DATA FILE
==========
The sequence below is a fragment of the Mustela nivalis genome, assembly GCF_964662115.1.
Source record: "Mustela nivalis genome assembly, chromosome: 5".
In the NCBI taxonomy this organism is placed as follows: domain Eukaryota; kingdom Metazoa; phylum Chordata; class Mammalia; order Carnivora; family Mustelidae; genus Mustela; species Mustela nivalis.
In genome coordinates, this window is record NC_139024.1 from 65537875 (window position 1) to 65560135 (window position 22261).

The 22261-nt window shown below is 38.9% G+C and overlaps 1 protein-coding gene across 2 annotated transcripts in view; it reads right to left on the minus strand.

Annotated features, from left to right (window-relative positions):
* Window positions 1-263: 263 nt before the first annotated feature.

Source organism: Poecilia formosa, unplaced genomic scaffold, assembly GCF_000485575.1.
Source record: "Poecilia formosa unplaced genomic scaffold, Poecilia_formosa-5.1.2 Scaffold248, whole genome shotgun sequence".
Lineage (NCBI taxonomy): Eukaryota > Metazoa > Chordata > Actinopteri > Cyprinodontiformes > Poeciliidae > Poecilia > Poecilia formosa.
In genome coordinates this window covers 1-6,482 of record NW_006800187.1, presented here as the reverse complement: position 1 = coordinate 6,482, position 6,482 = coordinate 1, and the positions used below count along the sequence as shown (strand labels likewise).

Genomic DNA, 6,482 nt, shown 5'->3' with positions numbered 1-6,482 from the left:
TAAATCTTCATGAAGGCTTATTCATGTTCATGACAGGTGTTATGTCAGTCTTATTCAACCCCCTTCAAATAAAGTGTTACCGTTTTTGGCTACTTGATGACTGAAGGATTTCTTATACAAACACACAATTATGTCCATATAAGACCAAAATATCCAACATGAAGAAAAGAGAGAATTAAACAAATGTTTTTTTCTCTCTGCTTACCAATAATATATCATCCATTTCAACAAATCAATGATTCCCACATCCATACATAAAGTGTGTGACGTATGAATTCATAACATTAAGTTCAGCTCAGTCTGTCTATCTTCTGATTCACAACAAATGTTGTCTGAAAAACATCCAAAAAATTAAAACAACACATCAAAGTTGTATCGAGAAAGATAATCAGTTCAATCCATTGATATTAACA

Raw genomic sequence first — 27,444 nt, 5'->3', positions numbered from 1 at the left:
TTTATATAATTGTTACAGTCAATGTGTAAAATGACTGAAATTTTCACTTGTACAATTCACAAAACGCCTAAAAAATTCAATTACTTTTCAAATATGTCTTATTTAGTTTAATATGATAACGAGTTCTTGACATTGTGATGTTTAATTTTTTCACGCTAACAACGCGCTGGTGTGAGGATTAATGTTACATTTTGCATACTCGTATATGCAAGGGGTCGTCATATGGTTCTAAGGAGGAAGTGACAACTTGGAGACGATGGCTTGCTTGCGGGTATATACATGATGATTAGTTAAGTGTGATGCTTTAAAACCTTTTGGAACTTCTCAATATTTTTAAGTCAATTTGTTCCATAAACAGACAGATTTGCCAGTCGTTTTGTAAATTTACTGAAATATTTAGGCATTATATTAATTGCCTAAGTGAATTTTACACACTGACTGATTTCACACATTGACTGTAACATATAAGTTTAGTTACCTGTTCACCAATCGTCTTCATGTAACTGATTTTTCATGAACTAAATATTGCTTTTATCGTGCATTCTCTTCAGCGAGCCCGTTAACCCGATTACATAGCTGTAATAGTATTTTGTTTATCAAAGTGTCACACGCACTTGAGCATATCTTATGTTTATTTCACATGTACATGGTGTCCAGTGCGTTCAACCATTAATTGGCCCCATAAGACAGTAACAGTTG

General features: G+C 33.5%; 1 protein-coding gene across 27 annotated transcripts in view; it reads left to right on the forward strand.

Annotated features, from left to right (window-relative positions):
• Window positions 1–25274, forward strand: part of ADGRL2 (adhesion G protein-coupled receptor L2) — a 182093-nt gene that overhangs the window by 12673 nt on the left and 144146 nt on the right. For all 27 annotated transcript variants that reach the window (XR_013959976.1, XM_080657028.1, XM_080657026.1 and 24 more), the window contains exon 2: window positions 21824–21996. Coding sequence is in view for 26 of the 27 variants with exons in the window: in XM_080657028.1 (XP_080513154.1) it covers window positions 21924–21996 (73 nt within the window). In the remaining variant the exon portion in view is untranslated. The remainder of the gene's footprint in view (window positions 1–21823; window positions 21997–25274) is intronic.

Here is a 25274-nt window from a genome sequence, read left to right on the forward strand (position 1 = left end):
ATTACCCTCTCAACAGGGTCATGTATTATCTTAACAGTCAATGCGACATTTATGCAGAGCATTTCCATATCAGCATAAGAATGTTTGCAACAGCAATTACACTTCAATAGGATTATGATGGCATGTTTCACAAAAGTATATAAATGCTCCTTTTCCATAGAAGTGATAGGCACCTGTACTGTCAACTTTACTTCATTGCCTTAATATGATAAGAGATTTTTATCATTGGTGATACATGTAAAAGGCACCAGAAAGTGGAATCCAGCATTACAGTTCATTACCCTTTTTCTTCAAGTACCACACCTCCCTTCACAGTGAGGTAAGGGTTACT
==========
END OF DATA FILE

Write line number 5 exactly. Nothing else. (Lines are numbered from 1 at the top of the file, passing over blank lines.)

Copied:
The 22261-nt window shown below is 38.9% G+C and overlaps 1 protein-coding gene across 2 annotated transcripts in view; it reads right to left on the minus strand.